That might well be the case, and I shall come to that point in a moment. I hear what the hon. Lady says, but in my opinion the majority of people who are entitled to vote but missing from the electoral register do not deliberately choose not to be registered. However, it is quite true that during the furore over the poll tax a large number of people deliberately left their names off the electoral register, because Mrs Thatcher's Government, in their wisdom, decided to use the electoral register as the basis for levying it.
By far, the majority of people who are eligible to be on the electoral register but not registered are younger people, those from lower-income social groups, those who live in rented subdivided houses, people who do not have a strong command of the English language and individuals who have learning difficulties. If voting were obligatory, there would be a much stronger emphasis on electoral registration officers ensuring that, in every household, everybody who was eligible to register was registered.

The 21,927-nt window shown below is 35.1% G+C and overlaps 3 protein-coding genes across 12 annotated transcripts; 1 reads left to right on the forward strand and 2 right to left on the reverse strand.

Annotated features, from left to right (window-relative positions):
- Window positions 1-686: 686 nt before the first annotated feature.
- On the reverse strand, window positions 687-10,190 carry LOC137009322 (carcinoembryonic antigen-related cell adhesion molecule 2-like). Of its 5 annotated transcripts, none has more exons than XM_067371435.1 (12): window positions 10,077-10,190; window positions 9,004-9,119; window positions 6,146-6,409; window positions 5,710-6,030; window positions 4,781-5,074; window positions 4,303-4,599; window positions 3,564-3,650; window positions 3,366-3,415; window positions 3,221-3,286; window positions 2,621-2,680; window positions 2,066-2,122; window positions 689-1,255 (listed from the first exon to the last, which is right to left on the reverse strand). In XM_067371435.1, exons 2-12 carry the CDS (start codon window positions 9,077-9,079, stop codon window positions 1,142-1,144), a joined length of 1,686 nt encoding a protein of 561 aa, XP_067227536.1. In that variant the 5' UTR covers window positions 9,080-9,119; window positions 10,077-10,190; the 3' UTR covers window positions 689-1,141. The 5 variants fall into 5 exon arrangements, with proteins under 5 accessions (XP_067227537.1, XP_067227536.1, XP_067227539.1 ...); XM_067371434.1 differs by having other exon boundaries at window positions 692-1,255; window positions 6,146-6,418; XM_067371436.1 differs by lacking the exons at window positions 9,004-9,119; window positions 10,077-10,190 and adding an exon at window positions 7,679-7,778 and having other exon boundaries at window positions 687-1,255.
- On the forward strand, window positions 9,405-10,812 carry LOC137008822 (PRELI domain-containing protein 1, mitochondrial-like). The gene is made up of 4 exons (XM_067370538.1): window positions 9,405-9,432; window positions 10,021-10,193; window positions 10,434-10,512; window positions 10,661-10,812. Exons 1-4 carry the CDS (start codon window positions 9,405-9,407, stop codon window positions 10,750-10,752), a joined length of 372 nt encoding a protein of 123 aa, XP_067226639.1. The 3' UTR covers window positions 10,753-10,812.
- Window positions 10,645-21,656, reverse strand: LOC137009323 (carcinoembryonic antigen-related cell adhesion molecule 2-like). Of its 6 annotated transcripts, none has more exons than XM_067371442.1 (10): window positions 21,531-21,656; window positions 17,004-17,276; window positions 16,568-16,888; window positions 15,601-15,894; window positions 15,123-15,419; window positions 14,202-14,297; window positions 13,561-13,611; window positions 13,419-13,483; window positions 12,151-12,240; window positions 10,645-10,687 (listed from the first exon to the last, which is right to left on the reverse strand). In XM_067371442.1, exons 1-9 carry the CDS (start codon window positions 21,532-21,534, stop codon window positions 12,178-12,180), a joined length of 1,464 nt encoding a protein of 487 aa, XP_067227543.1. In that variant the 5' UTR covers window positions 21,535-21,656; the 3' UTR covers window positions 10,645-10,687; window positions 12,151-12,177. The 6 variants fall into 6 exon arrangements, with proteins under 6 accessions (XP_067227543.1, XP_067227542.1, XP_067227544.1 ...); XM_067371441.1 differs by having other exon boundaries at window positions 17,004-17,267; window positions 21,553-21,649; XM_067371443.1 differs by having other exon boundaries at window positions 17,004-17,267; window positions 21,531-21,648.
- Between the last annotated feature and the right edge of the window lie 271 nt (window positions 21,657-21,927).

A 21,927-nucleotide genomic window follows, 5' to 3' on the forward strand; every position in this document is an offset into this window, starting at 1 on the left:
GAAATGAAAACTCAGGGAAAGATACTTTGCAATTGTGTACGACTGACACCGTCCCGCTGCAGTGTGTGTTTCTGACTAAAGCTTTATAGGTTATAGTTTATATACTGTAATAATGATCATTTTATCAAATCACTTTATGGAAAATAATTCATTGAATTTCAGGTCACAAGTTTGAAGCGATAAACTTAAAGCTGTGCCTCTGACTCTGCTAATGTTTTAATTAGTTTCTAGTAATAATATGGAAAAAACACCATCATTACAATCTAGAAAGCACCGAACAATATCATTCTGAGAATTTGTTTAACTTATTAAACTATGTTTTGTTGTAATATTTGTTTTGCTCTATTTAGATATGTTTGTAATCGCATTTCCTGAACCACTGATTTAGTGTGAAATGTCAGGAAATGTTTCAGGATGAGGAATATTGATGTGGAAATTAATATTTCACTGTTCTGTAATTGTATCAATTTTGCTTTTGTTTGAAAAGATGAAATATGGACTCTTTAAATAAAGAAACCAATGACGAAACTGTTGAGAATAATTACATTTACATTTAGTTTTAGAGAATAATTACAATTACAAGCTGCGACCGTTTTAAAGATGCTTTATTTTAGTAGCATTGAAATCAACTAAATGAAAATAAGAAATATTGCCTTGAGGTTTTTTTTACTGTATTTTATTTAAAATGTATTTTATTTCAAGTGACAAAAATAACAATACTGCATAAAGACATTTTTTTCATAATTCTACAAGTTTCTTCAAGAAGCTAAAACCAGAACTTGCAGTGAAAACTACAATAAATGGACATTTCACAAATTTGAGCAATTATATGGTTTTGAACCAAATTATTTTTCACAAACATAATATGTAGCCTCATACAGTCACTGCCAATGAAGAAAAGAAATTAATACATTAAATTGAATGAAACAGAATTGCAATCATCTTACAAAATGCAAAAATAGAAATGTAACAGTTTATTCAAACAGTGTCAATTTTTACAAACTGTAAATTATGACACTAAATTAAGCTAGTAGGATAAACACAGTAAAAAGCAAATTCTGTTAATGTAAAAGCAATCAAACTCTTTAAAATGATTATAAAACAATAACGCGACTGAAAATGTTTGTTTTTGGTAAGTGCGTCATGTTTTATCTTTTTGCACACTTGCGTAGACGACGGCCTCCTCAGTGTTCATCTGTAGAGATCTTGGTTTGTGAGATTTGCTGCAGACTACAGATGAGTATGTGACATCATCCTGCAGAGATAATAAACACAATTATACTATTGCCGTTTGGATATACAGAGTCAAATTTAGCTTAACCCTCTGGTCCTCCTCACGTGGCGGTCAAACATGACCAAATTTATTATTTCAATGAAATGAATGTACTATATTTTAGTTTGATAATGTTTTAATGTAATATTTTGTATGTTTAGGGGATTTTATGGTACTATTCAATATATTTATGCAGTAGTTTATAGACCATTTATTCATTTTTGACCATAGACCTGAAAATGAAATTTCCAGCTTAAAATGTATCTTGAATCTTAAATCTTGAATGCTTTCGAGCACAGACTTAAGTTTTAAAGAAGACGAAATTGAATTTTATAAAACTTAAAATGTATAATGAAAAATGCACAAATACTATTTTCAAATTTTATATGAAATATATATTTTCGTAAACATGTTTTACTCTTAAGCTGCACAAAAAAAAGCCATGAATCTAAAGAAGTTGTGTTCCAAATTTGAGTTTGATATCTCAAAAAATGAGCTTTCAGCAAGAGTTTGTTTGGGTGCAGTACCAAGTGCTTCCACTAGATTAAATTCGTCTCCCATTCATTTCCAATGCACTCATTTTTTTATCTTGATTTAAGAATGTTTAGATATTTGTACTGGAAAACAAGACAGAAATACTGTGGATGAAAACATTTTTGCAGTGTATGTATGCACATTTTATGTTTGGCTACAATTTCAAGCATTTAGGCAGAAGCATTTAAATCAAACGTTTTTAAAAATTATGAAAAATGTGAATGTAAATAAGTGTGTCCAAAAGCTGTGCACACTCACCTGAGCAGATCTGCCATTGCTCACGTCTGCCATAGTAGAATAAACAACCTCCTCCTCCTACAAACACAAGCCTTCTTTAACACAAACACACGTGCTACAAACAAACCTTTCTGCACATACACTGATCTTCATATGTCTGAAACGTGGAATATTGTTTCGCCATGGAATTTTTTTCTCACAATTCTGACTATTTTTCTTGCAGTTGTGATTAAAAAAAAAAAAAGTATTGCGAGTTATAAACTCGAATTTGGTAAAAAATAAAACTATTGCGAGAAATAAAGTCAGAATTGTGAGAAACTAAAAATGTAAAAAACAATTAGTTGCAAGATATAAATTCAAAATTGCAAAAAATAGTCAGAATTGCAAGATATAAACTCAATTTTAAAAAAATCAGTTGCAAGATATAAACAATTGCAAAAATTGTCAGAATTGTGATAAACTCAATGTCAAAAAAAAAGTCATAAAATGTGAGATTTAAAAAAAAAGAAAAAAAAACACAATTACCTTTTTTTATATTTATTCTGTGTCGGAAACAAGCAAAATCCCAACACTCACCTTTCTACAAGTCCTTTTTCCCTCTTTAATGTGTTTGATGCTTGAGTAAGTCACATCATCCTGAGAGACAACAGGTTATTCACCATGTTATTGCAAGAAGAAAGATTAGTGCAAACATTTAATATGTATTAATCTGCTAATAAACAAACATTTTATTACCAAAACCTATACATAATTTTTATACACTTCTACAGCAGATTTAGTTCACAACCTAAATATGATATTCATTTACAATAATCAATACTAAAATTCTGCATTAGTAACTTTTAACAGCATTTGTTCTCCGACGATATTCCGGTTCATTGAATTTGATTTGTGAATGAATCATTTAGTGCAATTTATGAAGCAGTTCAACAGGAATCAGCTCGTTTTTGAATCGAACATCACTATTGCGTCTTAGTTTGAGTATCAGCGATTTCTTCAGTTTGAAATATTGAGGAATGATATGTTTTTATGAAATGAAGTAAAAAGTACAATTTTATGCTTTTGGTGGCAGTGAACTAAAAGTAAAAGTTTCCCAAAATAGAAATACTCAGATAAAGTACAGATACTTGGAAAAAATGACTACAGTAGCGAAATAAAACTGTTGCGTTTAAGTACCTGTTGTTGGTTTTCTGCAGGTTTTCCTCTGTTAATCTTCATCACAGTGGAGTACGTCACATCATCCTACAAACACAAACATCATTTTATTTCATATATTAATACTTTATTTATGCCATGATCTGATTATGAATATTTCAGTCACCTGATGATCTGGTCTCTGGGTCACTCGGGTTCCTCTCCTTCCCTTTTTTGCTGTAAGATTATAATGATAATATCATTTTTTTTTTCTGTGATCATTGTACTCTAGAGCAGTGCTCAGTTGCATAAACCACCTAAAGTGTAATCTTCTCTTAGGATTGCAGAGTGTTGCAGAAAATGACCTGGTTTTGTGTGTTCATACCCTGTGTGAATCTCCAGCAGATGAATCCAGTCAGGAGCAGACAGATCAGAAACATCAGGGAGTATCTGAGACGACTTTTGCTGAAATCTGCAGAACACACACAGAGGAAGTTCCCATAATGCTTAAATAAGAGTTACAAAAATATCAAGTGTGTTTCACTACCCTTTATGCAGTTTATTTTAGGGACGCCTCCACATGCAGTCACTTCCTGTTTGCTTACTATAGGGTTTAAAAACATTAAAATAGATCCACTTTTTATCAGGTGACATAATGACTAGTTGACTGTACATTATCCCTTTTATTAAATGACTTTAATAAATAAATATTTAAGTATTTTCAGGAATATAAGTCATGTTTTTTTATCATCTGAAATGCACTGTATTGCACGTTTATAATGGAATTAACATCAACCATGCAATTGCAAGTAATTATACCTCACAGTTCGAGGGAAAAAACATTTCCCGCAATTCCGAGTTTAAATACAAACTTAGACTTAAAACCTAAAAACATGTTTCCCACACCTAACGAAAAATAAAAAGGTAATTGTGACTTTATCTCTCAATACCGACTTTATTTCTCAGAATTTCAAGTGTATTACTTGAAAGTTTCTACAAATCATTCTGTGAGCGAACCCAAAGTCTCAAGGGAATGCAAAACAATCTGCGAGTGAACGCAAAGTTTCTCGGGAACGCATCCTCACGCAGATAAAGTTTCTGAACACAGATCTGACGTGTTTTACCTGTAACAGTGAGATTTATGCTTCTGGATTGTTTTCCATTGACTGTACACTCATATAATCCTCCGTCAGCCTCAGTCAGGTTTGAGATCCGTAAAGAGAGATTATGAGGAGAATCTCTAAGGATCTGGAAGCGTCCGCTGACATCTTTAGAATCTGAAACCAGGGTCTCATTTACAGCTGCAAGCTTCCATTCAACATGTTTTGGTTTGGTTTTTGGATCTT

I very much hope that the Government will seriously consider allowing the electorate to express their opinion on obligatory voting in the United Kingdom, particularly given that we are moving towards a system that is used by Australia, where voting is obligatory and, in comparison with Britain, the turnout is more than 90%. Indeed, it would make absolute sense if such a question were on the same ballot paper as the one under discussion, because the argument about cost just does not come into the debate. We are going to have a referendum anyway, and nobody can convince me that two questions on a ballot paper would increase the cost. So, if ever there were a time when the Government could hold a ballot, it is now.
If the coalition Government say, "No, we are not going to do that," we will be left with the bizarre situation in which the Conservative party does not want AV, and in which the Liberal Democrats do not want AV-because they want PR-but will vote for AV for reasons of expediency and still hold a referendum on it. If the answer to that question is no, however, they are not going to hold a referendum to ask the people whether, on a second question, there should be obligatory voting in the United Kingdom. That is bizarre. I do not wish to make a partisan point, but the Deputy Prime Minister dotted his speech with phrases such as, "Not for us to decide," "The will of the people must prevail," and "The final decision should be with the electorate." I suspect that, if nothing else, such a question would certainly engender a lively debate throughout the country, and I commend it to the Government.